This study seeks to understand how crime and conflict intersect, focusing on Boko Haram and militant groups in the Niger Delta
This paper is part of the United Nations University Centre for Policy Research’s Crime-Conflict Nexus Series
This case study seeks to understand how crime and conflict intersect in Nigeria, focusing on the insurgency of Boko Haram and the emergence of new militant groups in the Niger Delta. The aim is to assess the impact of global illicit flows on local conflict dynamics, while also considering how international actors can respond.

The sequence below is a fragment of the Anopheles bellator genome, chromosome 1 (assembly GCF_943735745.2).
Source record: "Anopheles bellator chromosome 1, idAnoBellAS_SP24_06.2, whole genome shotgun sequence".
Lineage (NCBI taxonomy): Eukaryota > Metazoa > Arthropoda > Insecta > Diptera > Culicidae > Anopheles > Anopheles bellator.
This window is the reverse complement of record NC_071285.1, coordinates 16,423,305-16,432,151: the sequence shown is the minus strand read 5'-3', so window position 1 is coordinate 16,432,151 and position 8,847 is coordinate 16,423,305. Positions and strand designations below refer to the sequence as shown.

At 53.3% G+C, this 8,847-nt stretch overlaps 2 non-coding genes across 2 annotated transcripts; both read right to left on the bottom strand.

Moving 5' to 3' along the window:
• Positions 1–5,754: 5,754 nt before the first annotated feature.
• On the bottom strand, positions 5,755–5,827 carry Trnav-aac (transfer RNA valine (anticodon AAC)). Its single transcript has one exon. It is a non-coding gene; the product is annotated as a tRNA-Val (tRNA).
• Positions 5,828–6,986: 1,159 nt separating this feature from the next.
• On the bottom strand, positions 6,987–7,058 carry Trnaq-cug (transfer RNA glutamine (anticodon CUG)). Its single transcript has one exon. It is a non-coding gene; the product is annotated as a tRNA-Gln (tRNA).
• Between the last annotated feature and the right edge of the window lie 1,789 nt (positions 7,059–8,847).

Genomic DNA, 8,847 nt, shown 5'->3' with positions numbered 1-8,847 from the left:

The paper first engages with the nature of conflict in Nigeria and how it has evolved alongside, but separate from ‘organised’ crime. The forms and function of criminal activity in the 2 conflict-affected regions is then discussed, followed by an analysis of the impact of criminality on conflict and some recommendations on how international actors can respond. The analysis is based on research and fieldwork conducted in Nigeria in November 2016. There is also a blog and a video interview with the author.
This research was funded under the Department for International Development’s Policy Research Fund
Sasha Jesperson. Conflict Obscuring Criminality in Nigeria. United Nations University Centre for Policy Research Crime-Conflict Nexus Series: No 4, April 2017, 14p